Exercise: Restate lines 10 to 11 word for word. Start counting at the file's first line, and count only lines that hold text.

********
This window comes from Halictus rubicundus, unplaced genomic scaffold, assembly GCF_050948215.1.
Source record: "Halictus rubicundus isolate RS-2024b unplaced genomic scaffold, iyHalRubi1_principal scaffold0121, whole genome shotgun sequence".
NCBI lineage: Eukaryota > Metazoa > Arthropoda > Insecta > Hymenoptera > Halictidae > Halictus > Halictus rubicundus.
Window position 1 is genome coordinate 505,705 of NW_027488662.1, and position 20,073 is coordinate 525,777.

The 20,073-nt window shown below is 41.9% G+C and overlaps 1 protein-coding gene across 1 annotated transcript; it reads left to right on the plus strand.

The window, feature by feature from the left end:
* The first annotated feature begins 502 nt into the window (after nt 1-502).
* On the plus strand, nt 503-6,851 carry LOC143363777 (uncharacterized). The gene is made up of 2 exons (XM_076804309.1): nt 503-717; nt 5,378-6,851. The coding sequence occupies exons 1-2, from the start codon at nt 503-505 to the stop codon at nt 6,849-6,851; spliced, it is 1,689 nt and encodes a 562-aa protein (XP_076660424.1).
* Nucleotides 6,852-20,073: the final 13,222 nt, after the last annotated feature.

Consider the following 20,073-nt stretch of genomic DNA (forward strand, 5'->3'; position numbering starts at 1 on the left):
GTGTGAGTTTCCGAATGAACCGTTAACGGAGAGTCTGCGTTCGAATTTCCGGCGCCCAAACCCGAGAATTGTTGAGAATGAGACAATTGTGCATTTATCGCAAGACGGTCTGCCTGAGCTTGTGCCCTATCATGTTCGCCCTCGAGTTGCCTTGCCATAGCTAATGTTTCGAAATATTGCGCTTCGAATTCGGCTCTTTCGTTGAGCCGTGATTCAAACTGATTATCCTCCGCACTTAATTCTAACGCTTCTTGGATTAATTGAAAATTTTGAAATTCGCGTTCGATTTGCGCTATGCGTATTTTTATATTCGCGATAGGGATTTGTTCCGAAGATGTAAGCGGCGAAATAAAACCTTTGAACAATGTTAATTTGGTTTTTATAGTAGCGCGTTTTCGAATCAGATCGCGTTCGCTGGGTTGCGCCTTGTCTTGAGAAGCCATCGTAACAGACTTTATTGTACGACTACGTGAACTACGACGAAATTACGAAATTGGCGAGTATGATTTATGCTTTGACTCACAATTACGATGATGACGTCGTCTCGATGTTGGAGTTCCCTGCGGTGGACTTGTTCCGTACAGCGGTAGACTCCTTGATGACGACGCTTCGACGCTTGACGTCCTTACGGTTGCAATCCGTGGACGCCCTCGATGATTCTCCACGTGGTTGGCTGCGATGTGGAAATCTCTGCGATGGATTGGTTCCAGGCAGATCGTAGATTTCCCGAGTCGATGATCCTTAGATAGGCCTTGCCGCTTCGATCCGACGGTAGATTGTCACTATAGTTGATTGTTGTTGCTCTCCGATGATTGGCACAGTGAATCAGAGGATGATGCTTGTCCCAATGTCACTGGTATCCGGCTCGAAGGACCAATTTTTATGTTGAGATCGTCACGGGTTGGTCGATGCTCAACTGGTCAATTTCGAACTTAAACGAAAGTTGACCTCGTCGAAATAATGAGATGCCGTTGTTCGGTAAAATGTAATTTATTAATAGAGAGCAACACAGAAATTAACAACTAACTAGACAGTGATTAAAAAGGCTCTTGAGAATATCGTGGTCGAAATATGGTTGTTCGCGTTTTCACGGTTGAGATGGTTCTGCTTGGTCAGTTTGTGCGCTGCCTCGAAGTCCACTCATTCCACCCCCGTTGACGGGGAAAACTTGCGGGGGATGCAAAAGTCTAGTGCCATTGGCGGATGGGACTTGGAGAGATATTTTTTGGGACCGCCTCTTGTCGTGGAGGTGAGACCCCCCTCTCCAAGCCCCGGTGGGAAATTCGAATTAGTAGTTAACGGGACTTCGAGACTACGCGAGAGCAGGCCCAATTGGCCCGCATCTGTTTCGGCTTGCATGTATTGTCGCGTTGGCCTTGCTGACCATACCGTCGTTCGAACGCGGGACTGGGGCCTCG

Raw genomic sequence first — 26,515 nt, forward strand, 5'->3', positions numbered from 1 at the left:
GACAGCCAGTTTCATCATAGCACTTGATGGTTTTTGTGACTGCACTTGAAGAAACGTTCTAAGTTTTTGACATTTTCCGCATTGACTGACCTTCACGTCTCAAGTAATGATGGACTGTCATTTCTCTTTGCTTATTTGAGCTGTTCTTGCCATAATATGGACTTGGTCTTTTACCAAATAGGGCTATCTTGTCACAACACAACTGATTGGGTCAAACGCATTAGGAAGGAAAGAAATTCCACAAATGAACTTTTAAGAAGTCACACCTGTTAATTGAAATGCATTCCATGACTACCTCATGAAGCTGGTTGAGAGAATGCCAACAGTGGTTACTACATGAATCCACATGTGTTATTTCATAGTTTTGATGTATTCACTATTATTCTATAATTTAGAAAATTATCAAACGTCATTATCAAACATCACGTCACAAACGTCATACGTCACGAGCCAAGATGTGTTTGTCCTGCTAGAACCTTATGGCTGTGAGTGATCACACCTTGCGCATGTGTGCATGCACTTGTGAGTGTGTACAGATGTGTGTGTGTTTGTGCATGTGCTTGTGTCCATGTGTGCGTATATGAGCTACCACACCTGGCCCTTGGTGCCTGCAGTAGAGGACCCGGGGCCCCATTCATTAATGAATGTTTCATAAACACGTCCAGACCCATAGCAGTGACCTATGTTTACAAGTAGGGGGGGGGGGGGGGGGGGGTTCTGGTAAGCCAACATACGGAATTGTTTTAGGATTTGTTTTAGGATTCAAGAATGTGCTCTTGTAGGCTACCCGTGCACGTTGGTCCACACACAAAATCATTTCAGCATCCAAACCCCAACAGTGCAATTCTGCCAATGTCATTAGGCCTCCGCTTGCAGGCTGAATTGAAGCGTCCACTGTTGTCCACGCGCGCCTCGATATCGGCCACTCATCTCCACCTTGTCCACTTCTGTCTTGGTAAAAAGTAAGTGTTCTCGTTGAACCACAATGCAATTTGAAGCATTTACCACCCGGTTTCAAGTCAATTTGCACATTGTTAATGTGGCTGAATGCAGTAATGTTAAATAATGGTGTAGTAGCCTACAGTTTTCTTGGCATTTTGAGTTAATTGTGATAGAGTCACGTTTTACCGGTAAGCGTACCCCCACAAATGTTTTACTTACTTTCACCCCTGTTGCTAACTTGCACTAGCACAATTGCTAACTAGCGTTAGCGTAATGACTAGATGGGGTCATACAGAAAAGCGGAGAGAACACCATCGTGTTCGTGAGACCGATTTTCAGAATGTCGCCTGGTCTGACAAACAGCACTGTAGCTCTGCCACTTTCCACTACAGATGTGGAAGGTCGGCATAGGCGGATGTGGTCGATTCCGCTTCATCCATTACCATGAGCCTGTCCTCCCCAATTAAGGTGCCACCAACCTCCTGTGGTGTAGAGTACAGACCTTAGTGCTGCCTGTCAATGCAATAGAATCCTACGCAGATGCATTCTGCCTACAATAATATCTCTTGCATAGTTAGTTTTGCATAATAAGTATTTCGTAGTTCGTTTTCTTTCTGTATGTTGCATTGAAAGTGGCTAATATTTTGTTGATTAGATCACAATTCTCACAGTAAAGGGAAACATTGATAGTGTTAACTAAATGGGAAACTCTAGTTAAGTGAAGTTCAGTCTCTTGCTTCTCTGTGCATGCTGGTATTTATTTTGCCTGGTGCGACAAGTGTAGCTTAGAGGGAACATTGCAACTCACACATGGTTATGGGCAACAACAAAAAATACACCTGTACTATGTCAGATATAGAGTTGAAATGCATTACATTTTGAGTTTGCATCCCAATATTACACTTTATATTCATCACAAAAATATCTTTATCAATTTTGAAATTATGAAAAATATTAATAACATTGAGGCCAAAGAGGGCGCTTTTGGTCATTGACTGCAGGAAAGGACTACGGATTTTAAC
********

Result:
Consider the following 20,073-nt stretch of genomic DNA (forward strand, 5'->3'; position numbering starts at 1 on the left):
GTGTGAGTTTCCGAATGAACCGTTAACGGAGAGTCTGCGTTCGAATTTCCGGCGCCCAAACCCGAGAATTGTTGAGAATGAGACAATTGTGCATTTATCGCAAGACGGTCTGCCTGAGCTTGTGCCCTATCATGTTCGCCCTCGAGTTGCCTTGCCATAGCTAATGTTTCGAAATATTGCGCTTCGAATTCGGCTCTTTCGTTGAGCCGTGATTCAAACTGATTATCCTCCGCACTTAATTCTAACGCTTCTTGGATTAATTGAAAATTTTGAAATTCGCGTTCGATTTGCGCTATGCGTATTTTTATATTCGCGATAGGGATTTGTTCCGAAGATGTAAGCGGCGAAATAAAACCTTTGAACAATGTTAATTTGGTTTTTATAGTAGCGCGTTTTCGAATCAGATCGCGTTCGCTGGGTTGCGCCTTGTCTTGAGAAGCCATCGTAACAGACTTTATTGTACGACTACGTGAACTACGACGAAATTACGAAATTGGCGAGTATGATTTATGCTTTGACTCACAATTACGATGATGACGTCGTCTCGATGTTGGAGTTCCCTGCGGTGGACTTGTTCCGTACAGCGGTAGACTCCTTGATGACGACGCTTCGACGCTTGACGTCCTTACGGTTGCAATCCGTGGACGCCCTCGATGATTCTCCACGTGGTTGGCTGCGATGTGGAAATCTCTGCGATGGATTGGTTCCAGGCAGATCGTAGATTTCCCGAGTCGATGATCCTTAGATAGGCCTTGCCGCTTCGATCCGACGGTAGATTGTCACTATAGTTGATTGTTGTTGCTCTCCGATGATTGGCACAGTGAATCAGAGGATGATGCTTGTCCCAATGTCACTGGTATCCGGCTCGAAGGACCAATTTTTATGTTGAGATCGTCACGGGTTGGTCGATGCTCAACTGGTCAATTTCGAACTTAAACGAAAGTTGACCTCGTCGAAATAATGAGATGCCGTTGTTCGGTAAAATGTAATTTATTAATAGAGAGCAACACAGAAATTAACAACTAACTAGACAGTGATTAAAAAGGCTCTTGAGAATATCGTGGTCGAAATATGGTTGTTCGCGTTTTCACGGTTGAGATGGTTCTGCTTGGTCAGTTTGTGCGCTGCCTCGAAGTCCACTCATTCCACCCCCGTTGACGGGGAAAACTTGCGGGGGATGCAAAAGTCTAGTGCCATTGGCGGATGGGACTTGGAGAGATATTTTTTGGGACCGCCTCTTGTCGTGGAGGTGAGACCCCCCTCTCCAAGCCCCGGTGGGAAATTCGAATTAGTAGTTAACGGGACTTCGAGACTACGCGAGAGCAGGCCCAATTGGCCCGCATCTGTTTCGGCTTGCATGTATTGTCGCGTTGGCCTTGCTGACCATACCGTCGTTCGAACGCGGGACTGGGGCCTCG